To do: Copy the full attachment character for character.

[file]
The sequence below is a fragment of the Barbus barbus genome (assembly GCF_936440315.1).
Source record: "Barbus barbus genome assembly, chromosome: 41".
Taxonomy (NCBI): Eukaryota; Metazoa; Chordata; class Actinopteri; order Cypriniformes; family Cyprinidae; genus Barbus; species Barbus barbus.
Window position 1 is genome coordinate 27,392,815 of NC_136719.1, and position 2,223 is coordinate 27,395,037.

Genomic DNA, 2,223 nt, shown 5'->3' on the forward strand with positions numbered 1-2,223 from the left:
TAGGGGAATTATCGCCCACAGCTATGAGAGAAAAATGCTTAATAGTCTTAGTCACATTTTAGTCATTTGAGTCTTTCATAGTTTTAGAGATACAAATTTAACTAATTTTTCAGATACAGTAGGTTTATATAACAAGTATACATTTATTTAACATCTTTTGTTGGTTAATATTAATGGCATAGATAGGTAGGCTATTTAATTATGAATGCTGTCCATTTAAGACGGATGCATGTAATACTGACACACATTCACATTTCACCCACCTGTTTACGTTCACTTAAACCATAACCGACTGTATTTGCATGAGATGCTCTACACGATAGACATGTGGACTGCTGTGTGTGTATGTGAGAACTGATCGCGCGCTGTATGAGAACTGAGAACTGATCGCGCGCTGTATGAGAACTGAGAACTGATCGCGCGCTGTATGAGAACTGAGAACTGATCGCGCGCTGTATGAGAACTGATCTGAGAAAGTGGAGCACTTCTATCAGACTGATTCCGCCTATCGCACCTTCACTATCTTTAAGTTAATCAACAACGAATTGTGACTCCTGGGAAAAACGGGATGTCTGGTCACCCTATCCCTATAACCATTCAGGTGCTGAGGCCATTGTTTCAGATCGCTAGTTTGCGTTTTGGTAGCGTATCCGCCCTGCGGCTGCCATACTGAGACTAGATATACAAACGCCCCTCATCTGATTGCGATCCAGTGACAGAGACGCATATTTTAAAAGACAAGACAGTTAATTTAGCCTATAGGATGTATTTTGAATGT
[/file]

The sequence below is a fragment of the Barbus barbus genome (assembly GCF_936440315.1).
Source record: "Barbus barbus genome assembly, chromosome: 41".
Taxonomy (NCBI): Eukaryota; Metazoa; Chordata; class Actinopteri; order Cypriniformes; family Cyprinidae; genus Barbus; species Barbus barbus.
Window position 1 is genome coordinate 27,392,815 of NC_136719.1, and position 2,223 is coordinate 27,395,037.

Genomic DNA, 2,223 nt, shown 5'->3' on the forward strand with positions numbered 1-2,223 from the left:
TAGGGGAATTATCGCCCACAGCTATGAGAGAAAAATGCTTAATAGTCTTAGTCACATTTTAGTCATTTGAGTCTTTCATAGTTTTAGAGATACAAATTTAACTAATTTTTCAGATACAGTAGGTTTATATAACAAGTATACATTTATTTAACATCTTTTGTTGGTTAATATTAATGGCATAGATAGGTAGGCTATTTAATTATGAATGCTGTCCATTTAAGACGGATGCATGTAATACTGACACACATTCACATTTCACCCACCTGTTTACGTTCACTTAAACCATAACCGACTGTATTTGCATGAGATGCTCTACACGATAGACATGTGGACTGCTGTGTGTGTATGTGAGAACTGATCGCGCGCTGTATGAGAACTGAGAACTGATCGCGCGCTGTATGAGAACTGAGAACTGATCGCGCGCTGTATGAGAACTGAGAACTGATCGCGCGCTGTATGAGAACTGATCTGAGAAAGTGGAGCACTTCTATCAGACTGATTCCGCCTATCGCACCTTCACTATCTTTAAGTTAATCAACAACGAATTGTGACTCCTGGGAAAAACGGGATGTCTGGTCACCCTATCCCTATAACCATTCAGGTGCTGAGGCCATTGTTTCAGATCGCTAGTTTGCGTTTTGGTAGCGTATCCGCCCTGCGGCTGCCATACTGAGACTAGATATACAAACGCCCCTCATCTGATTGCGATCCAGTGACAGAGACGCATATTTTAAAAGACAAGACAGTTAATTTAGCCTATAGGATGTATTTTGAATGT